First of all a lot of names must be changed as the “Calculator” is called “Rechner” in german language and also all of the menu items and so on are different. So I went through all the example code – using try & error – replacing the relevant strings:


Beside this there was a need to adjust the maps defined in CalculatorGUIMap.py that can be found from the sample directory. There are maps defined – for different version of the calculator – to define how to navigate to certain menu entries using the ALT-Shortcut shortcuts. In addition names of Window elements (mostly buttons in this case) are defined there similar to ID-values used in Selenium to identify elements.

Here is the adjusted menumap. Ok, I was lazy and did not change all of the entries, but only those I needed to run a subset of the tests.

# MENUMAP_61 is the mapping for Calculator version 6.1 (Win7 version)
MENUMAP_61 = {"Ansicht Standard"             : "AS",
              "Ansicht Wissenschaftlich"     : "AW",
              "View Decimal"                 : "VD",
              "View Hex"                     : "VP",
              "Ansicht Zifferngruppierung"   : "AI",
              "Bearbeiten Kopieren"          : "BK",
              "Bearbeiten Einfuegen"         : "BE",
              "Exit"                         : "{F4}"

And an example on how to define elements that can be “clicked”:

# GUIMAP_61 is the mapping for Calculator version 6.1 (Win7 version)
GUIMAP_61 = {"0" : "Button6",
             "1" : "Button5",
             "5" : "Button10",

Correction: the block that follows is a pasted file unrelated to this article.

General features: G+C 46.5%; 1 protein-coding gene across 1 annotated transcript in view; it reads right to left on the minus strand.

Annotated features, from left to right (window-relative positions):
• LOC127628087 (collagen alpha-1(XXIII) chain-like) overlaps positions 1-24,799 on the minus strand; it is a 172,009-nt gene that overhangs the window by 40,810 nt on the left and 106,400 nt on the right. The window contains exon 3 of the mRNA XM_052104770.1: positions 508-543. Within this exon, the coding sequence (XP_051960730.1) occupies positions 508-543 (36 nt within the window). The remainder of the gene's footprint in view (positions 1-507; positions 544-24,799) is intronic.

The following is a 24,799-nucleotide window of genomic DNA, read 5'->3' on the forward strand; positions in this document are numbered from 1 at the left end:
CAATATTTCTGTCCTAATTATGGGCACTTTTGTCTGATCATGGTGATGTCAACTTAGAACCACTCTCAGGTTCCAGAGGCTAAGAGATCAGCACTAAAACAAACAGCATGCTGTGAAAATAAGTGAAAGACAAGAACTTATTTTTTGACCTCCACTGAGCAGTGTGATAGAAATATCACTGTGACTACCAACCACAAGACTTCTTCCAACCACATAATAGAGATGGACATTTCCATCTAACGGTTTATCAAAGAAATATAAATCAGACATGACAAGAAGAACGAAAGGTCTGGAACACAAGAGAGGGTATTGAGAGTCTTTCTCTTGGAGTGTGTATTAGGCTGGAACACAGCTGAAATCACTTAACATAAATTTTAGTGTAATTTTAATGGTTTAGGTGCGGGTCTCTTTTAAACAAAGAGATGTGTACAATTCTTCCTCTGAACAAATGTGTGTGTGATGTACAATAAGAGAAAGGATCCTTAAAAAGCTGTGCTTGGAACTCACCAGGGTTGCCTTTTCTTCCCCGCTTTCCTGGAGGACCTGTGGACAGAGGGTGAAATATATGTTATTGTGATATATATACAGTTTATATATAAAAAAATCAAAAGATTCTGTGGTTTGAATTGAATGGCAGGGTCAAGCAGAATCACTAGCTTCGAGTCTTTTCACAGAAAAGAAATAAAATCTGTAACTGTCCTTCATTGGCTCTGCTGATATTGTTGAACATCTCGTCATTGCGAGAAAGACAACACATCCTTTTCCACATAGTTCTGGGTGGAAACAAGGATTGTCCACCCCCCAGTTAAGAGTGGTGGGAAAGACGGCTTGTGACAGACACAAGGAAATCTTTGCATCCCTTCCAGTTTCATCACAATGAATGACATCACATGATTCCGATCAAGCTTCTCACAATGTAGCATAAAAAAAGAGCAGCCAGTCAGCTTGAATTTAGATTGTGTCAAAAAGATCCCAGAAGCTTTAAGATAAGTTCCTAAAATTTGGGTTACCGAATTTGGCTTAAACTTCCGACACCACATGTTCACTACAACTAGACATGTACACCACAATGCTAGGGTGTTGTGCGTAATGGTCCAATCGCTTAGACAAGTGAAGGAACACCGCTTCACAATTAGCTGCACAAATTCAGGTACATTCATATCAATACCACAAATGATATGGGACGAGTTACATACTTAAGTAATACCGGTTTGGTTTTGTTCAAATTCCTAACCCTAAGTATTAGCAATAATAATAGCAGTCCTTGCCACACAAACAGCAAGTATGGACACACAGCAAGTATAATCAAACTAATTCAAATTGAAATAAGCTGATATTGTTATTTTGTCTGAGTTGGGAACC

"8" : "Button9",
             "9" : "Button14",
             "/" : "Button20",
             "*" : "Button21",
             "-" : "Button22",
             "+" : "Button23",
             "=" : "Button28",

             "C"     : "Button13",
             "Clear" : "Button13",

Of course I wanted to know how the names of the elements can be detected. AutoIt brings the corresponding tool direclty with its installation. Simply start the Au3Info.exe and then start inspecting the elements of the application to be tested. The following screenshot shows for example inspecting the Button “5” to be “Button10”:


Let’s have a closer look at one of the defined tests. It does not make sense to show all of the keywords here, but I try to explain what they are doing. Probably it makes a lot of sense to install the sample and take a closer look in addition to reading this blog post.

*** Test Case ***
Integer Addition
    [Documentation]    Get "The Answer" by addition.
    Click Buttons    4 1 + 1 =
    Win Wait    Rechner    42
    ${Ans} =    Get Answer
    Should Be Equal As Numbers    ${Ans}    42

The “Click Buttons” keyword is using the above mentioned guimap to find out which elements must be addressed. Those are then selected using appropriate keywords from the AutoIt library. The result is copied to the windoes clipboard using the “Get Answer” keyword. This way it is then possible to compare this with the expected result.